What the ffolkes?
An obscure British thriller that's eerily prescient about the Gulf oil spill.
One day, the great Gulf oil spill movie will be made ("… and starring Michael Sheen as Tony Hayward …"), but for now we need to find other works of art to comfort or enrage us about the catastrophe. There Will Be Blood strikes a suitably bleak tone; the IMAX documentary The Fires of Kuwait is more inspirational; and the Saved by the Bell oil spill episode sends a surprisingly strong environmental message. But, for those who get their civic lessons from action movies, I would most recommend ffolkes, an obscure British thriller from 1980 that is eerily prescient about the BP spill.
ffolkes stars a pudgy, bearded, and vainglorious Roger Moore, then flush with 007 stardom, as Rufus Excalibur ffolkes, a freelance naval commando. (About that double, lower-case F—a few snooty British names have it, apparently because of a misreading of the Old English capital F.) Moore hams it up as ffolkes—a ruthless undersea killer who's also a woman-hating, cat-loving, needlepointing, alcoholic fop. ffolkes lives high in a Scottish castle and spends his days training his private squadron of scuba soldiers, "ffolkes' ffusiliers."
It's a carefree life until a team of American terrorists led by Anthony Perkins hijacks two North Sea oil rigs and threatens to blow them sky high if the British government doesn't pay a $25 million ransom. (In a nice touch, the terrorists finagle their way to the rigs by posing as reporters from the Washington Post and the Boston Globe.) The British Navy doesn't have the know-how to defeat the hijackers, so the Prime Minister turns to Lloyd's of London, which insures the rigs. Lloyd's summons the ffusiliers. It will not surprise you to learn that many helicopter rides, several shipboard chases, and one explosion later, the film ends with the rigs saved, villainous Anthony Perkins harpooned to a deck-chair, and ffolkes cuddling with three new kittens.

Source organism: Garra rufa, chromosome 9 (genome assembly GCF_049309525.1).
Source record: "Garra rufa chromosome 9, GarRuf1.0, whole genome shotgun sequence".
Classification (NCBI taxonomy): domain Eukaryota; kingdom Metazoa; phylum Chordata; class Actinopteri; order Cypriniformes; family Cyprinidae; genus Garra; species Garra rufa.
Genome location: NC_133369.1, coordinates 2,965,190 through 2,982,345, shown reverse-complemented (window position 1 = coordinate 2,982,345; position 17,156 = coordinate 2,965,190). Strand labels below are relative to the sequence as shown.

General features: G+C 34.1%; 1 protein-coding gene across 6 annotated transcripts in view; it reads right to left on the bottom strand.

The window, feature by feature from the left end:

Until now, ffolkes has been known—insofar as it has been known—for helping inspire the much better movie Die Hard. That 1988 thriller may have borrowed from ffolkes the idea of taking hostage an entire huge structure. And Die Hard's villain, played by Alan Rickman, is a close imitation Perkins' terrorist mastermind—a nihilistic, apolitical wit, who can't decide which he likes better, making sarcastic quips or executing hostages.
But watching ffolkes in the wake of the BP spill gives the movie a new and urgent cast. We're not told whether the movie's North Sea rigs are owned by BP—though BP is a chief driller in that part of the world—and the rigs are drilling only 40 fathoms down, not 900 fathoms, but the looming threat in ffolkes is a Gulf-style disaster. Sinking the rigs would destroy the fishing industry, ruin the British shoreline, and cost 15 billion pounds (in 1980 money!), thus wrecking "the economic life of the nation." If the rigs go down, we're told, the wells might burn and leak for a year.
But the rigs don't blow, and this gets to the depressing way the BP catastrophe differs from ffolkes. In 1980, when I was 10, my family moved to London for a year. ffolkes was the in-flight movie on the way over. The movie stuck with me because it was my introduction to Great Britain. In ffolkes, I encountered a Britain populated by hypercompetent eccentrics, people who were oddly dressed, rude, and incredibly brave. And their enemies were vile, money-grubbing Americans. (Oh, and one of the Americans was, for good measure, a rapist.) ffolkes also showed me a Britain that was a Thatcherite fantasy. There was a hard-nosed female prime minister, who, when government couldn't solve the problem, immediately sought help from energetic private entrepreneurs, Lloyd's and ffolkes.
ffolkes, in other words, is a through-the-looking-glass version of today's crisis, a movie where environmentally conscious, capable Brits clean up a mess caused by greedy, destructive Americans, and where hard-headed British businessmen are ready and able to solve an intractable oil-rig catastrophe. Perhaps ffolkes could influence a future BP movie in one small way: American audiences would be exceedingly happy to see a gulf spill film end with a BP executive impaled on a harpoon.
David Plotz is the Editor of Slate. He's the author of The Genius Factory: The Curious History of the Nobel Prize Sperm Bank and Good Book. He appears on Slate's Political Gabfest.